A Girl Spreads Her Wings In 'Eagle Huntress' A documentary about a teenager who breaks a 2,000-year-old Mongolian tradition is so satisfying it makes you feel good about feeling good. says Morning Edition film critic Kenneth Turan.

Review

Movie Reviews

A Girl Spreads Her Wings In 'Eagle Huntress'

A Girl Spreads Her Wings In 'Eagle Huntress'

  • Download
  • <iframe src="https://www.npr.org/player/embed/500331165/500331166" width="100%" height="290" frameborder="0" scrolling="no" title="NPR embedded audio player">
  • Transcript

A documentary about a teenager who breaks a 2,000-year-old Mongolian tradition is so satisfying it makes you feel good about feeling good. says Morning Edition film critic Kenneth Turan.

RENEE MONTAGNE, HOST:

The documentary "The Eagle Huntress" won hearts at the Sundance Film Festival, including that of MORNING EDITION film critic Kenneth Turan.

KENNETH TURAN, BYLINE: "The Eagle Huntress" is as unlikely as it is enchanting. This stirring documentary story is so satisfying, it makes you feel good about feeling good. The huntress of the title is Aisholpan, a 13-year-old girl from Mongolia who went against aeons of tradition by learning to hunt with eagles. Not just any eagles, but formidable golden eagles, 3 feet tall with impressive wings that can span more than 6 feet. To see them grandly soar in flight then land flawlessly on the forearm of this fearless young woman is spectacular.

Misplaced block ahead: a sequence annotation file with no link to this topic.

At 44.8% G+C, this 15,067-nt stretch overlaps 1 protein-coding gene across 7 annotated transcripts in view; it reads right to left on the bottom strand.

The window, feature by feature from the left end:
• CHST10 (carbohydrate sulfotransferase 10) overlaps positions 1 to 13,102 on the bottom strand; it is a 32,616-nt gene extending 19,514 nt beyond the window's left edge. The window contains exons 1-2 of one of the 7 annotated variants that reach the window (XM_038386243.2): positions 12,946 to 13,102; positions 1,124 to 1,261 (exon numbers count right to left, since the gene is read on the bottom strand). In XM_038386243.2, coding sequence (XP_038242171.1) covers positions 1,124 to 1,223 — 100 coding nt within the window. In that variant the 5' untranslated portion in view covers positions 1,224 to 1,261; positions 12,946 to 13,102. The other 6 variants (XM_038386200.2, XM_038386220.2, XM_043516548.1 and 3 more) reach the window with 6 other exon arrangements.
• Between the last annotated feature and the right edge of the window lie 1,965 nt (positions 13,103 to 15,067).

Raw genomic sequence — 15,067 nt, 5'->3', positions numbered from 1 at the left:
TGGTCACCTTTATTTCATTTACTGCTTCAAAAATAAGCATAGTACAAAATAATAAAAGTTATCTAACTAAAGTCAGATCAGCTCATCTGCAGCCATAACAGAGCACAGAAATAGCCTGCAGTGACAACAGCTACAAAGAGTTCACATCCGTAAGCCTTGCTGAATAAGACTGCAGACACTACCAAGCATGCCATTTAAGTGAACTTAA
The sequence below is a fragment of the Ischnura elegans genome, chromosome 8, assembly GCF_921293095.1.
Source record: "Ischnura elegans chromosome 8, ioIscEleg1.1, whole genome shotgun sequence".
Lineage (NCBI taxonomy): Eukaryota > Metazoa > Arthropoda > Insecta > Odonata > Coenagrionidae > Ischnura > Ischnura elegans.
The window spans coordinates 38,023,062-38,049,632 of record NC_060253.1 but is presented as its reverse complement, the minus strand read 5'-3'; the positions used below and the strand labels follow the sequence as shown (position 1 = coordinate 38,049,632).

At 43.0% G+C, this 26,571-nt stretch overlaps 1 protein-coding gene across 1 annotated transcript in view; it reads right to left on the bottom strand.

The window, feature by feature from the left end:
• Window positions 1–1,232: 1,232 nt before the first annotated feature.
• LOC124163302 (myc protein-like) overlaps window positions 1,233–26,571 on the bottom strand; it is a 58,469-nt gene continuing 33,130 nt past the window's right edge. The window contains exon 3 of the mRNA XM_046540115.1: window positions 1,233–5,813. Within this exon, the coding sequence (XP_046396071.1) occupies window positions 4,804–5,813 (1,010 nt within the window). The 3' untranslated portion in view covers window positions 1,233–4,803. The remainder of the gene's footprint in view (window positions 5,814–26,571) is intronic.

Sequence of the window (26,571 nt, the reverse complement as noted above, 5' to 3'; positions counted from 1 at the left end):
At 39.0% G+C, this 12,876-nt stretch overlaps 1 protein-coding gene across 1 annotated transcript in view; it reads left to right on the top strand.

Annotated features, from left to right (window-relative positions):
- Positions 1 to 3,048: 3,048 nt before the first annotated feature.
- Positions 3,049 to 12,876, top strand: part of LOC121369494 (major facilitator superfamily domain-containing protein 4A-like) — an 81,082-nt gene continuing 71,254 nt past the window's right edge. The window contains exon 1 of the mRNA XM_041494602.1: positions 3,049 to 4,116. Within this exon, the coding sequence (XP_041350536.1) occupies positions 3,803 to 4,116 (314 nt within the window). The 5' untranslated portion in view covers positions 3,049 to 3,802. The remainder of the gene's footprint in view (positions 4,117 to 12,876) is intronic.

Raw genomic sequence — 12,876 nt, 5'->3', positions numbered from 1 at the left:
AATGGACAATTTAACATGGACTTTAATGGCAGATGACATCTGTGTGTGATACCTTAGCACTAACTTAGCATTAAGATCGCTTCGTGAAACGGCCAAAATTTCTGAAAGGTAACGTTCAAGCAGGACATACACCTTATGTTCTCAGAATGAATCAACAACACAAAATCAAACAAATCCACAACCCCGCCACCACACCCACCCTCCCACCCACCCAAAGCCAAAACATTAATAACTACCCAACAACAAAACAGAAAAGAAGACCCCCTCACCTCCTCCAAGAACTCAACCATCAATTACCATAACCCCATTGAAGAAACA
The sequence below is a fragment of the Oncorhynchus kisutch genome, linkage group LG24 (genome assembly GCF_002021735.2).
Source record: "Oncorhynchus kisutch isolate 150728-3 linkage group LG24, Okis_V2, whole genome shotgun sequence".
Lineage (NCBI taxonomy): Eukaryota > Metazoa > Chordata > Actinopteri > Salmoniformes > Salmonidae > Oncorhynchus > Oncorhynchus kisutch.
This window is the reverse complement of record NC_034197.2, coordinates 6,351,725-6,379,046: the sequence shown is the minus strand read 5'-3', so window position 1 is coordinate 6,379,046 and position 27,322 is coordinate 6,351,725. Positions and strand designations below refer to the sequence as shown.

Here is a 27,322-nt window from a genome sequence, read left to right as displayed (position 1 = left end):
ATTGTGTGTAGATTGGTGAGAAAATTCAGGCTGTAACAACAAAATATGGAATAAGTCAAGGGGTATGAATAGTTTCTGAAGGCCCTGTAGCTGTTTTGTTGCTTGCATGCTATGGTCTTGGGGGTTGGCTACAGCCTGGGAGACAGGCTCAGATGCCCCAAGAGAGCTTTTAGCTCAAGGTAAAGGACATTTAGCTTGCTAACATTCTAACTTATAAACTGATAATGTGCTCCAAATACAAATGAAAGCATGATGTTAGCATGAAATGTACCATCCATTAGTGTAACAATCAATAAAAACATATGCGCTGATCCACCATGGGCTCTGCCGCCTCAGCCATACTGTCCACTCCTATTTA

This film would be a knockout with visuals alone. Among Mongolia's Kazakh people, the tradition has always been to only allow men to hunt with these beasts. Aisholpan's father, for example, was the 12th male generation of his family to do so. But Aisholpan is a bold young person, with an open expressive face. She says she believes girls can do anything boys can.

(SOUNDBITE OF DOCUMENTARY, "THE EAGLE HUNTRESS")

AISHOLPAN NURGAIV: (Foreign language spoken).

TURAN: When she asks to be trained in the ancient art of hunting foxes with these massive birds, her father does not hesitate to agree.

(SOUNDBITE OF DOCUMENTARY, "THE EAGLE HUNTRESS")

NURGAIV RYS: (Foreign language spoken).

TURAN: Aisholpan's goal is to be the first woman to take part in Mongolia's annual Golden Eagle Festival, an event that involves competing against dozens of older, more experienced men. She must also prove her mettle by going on a winter hunt in Mongolia's frigid minus-40-degree weather.

The most impressive thing about "The Eagle Huntress," however, is not Aisholpan's accomplishments, but who she is - hard-working, intrepid, cheerful, uncomplaining and excited by new challenges. She is not just a role model for young girls, but an exemplar for all of us, whether we plan on hunting with eagles or not.

MONTAGNE: Kenneth Turan reviews movies for MORNING EDITION and the LA Times.

Copyright © 2016 NPR. All rights reserved. Visit our website terms of use and permissions pages at www.npr.org for further information.

NPR transcripts are created on a rush deadline by Verb8tm, Inc., an NPR contractor, and produced using a proprietary transcription process developed with NPR. This text may not be in its final form and may be updated or revised in the future. Accuracy and availability may vary. The authoritative record of NPR’s programming is the audio record.